Going Nowhere Fast
Q: I met this great guy about a year ago, and we really hit it off. I'm 23 and he's 34. Years ago he had an accident that left him with a debilitating neck injury and chronic migraines. He takes a lot of medicine that leaves him drained and sometimes makes him so sick to his stomach that it's hard for him to get out of bed. He told me that he would never get married because he wouldn't want anyone else to have to deal with all this. But I would rather just sit with him and talk more than anything else. I want to take care of him, I DO take care of him. He's always there for me when I need him, and he's constantly going out of his way for me.
The main "issue" right now is the fact that we have never titled our relationship. Each time it's come up, his response is always, "I don't know what I want right now ..." or "I don't know what to do, period!" We just keep trucking on without looking at what we've come up with ... which is NOTHING. We're getting nowhere, and it's absolutely making me crazy! -- Jenn
Dr. Susan: The two of you are on different life tracks, at least for now. It's hard to determine whether this is deeply related to his injury or whether it would be the same regardless. You are positive you want him for keeps, believing you'll always have patience for his needs and always get your own needs met sufficiently. Yet he is more careful about commitment. He may have had negative experiences with other women getting fed up with him, or maybe he's simply the cautious type. Since you're still so young, he may not fully trust that you'll feel the same way about him in ten years as you do today. When he says he doesn't know what to do, perhaps the two of you could talk in some depth about what his fears and hopes are. (Choose a time when he's not in pain.) Titling your relationship so you know what to tell your family and friends needn't be your guiding principle. Of course, if you want to get engaged in a hurry, he's letting you know he's not there yet. I'd probably give the relationship more time to define itself, unless your misery right now is greater than your joy.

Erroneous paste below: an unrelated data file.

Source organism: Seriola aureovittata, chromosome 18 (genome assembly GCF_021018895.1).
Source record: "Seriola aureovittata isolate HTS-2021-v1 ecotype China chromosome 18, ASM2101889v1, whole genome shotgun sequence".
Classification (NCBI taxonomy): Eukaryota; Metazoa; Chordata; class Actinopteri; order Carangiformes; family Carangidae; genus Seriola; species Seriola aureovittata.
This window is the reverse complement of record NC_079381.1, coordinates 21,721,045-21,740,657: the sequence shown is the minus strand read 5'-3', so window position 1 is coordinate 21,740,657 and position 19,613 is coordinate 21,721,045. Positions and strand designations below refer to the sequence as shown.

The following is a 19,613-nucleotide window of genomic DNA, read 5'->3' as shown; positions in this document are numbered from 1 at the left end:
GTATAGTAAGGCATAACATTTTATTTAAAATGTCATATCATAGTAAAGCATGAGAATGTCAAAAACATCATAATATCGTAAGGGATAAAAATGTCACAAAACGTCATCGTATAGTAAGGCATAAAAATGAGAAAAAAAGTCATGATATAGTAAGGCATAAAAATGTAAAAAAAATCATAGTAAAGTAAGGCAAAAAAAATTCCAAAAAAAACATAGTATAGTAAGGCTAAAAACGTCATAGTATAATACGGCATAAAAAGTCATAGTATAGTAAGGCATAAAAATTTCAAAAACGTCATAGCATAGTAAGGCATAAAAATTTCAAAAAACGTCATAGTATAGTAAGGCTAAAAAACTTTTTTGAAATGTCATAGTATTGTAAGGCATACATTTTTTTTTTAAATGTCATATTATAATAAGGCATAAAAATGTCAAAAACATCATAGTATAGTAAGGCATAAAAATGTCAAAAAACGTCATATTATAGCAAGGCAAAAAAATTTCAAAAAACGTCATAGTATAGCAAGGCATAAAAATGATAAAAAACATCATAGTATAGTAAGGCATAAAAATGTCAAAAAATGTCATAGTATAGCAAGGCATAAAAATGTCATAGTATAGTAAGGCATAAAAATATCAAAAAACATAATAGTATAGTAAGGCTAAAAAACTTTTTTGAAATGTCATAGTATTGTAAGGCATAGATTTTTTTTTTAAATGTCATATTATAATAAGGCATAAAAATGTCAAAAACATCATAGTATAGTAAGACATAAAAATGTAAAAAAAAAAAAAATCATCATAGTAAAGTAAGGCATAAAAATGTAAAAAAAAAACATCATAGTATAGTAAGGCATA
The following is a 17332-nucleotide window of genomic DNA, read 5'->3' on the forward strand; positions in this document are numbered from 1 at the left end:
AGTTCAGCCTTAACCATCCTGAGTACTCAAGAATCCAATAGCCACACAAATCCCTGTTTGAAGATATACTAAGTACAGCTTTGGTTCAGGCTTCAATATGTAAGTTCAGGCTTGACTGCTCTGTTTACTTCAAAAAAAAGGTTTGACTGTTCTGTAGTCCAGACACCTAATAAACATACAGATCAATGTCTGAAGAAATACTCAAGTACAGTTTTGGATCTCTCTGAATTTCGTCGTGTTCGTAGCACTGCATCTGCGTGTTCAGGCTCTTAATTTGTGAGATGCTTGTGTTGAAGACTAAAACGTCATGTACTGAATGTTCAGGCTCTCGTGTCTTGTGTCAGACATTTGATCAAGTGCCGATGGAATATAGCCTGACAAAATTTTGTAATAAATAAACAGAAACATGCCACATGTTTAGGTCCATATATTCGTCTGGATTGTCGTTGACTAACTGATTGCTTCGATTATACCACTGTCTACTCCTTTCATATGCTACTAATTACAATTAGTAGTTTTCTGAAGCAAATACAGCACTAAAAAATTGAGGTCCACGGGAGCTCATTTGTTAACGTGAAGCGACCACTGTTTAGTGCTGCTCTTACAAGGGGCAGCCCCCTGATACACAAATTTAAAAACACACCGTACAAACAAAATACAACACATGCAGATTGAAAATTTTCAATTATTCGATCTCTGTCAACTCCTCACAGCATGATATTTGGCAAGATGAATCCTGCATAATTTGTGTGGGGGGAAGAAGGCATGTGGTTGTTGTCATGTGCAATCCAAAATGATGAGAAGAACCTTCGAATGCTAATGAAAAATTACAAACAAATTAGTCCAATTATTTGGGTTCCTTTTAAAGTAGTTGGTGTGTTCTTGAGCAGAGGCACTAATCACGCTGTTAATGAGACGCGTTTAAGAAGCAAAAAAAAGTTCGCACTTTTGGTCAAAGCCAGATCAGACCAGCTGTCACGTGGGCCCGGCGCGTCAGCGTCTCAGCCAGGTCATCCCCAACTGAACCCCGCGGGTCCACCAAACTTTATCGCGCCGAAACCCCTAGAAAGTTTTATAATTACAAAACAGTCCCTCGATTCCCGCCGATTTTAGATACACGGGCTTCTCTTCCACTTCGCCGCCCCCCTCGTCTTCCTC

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Advice for Her
Advice for Him
Susan K. Perry, Ph.D.
Susan K. Perry, Ph.D., is a social psychologist, relationship expert, and bestselling and award-winning author. Her books include Loving in Flow: How the Happiest Couples Get and Stay That Way, and Kylie's Heel, a novel for adults.
Pamela G. Chollet, Ph.D.
Dr. Pamela Chollet has a Ph.D. in clinical psychology and Master degrees in educational psychology and fine arts. Her passion has been helping people face and get through those times when they feel trapped and unable to move forward.
Anna Charbonneau, Ph.D.
Anna Charbonneau, Ph.D., is a clinical psychologist, stress management expert, and author. If you're feeling overwhelmed, stressed out, or struggling to make changes in your life, Anna can help.